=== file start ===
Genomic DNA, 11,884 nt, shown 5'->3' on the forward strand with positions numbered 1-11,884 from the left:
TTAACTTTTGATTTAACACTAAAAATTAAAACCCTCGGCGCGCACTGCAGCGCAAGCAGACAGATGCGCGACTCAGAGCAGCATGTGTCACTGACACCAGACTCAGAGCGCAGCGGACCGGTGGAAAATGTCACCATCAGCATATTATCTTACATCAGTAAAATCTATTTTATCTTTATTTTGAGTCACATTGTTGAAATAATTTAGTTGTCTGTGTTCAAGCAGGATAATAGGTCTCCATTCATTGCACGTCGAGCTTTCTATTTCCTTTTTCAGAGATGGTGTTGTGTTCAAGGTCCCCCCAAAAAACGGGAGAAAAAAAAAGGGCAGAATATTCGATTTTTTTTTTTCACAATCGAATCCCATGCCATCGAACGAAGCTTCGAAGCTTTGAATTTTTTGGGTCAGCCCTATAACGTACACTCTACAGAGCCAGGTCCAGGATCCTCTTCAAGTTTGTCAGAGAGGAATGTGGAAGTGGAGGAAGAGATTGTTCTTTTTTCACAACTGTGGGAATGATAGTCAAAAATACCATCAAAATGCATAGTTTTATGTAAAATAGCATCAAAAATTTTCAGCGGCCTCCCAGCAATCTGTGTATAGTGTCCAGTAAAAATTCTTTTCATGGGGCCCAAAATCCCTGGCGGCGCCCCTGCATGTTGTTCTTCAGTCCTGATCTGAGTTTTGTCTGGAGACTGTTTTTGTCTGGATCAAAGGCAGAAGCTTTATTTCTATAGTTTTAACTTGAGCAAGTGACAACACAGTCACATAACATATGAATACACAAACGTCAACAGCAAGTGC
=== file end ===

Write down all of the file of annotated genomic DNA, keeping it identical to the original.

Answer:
Genomic DNA, 11,884 nt, shown 5'->3' on the forward strand with positions numbered 1-11,884 from the left:
TTAACTTTTGATTTAACACTAAAAATTAAAACCCTCGGCGCGCACTGCAGCGCAAGCAGACAGATGCGCGACTCAGAGCAGCATGTGTCACTGACACCAGACTCAGAGCGCAGCGGACCGGTGGAAAATGTCACCATCAGCATATTATCTTACATCAGTAAAATCTATTTTATCTTTATTTTGAGTCACATTGTTGAAATAATTTAGTTGTCTGTGTTCAAGCAGGATAATAGGTCTCCATTCATTGCACGTCGAGCTTTCTATTTCCTTTTTCAGAGATGGTGTTGTGTTCAAGGTCCCCCCAAAAAACGGGAGAAAAAAAAAGGGCAGAATATTCGATTTTTTTTTTTCACAATCGAATCCCATGCCATCGAACGAAGCTTCGAAGCTTTGAATTTTTTGGGTCAGCCCTATAACGTACACTCTACAGAGCCAGGTCCAGGATCCTCTTCAAGTTTGTCAGAGAGGAATGTGGAAGTGGAGGAAGAGATTGTTCTTTTTTCACAACTGTGGGAATGATAGTCAAAAATACCATCAAAATGCATAGTTTTATGTAAAATAGCATCAAAAATTTTCAGCGGCCTCCCAGCAATCTGTGTATAGTGTCCAGTAAAAATTCTTTTCATGGGGCCCAAAATCCCTGGCGGCGCCCCTGCATGTTGTTCTTCAGTCCTGATCTGAGTTTTGTCTGGAGACTGTTTTTGTCTGGATCAAAGGCAGAAGCTTTATTTCTATAGTTTTAACTTGAGCAAGTGACAACACAGTCACATAACATATGAATACACAAACGTCAACAGCAAGTGC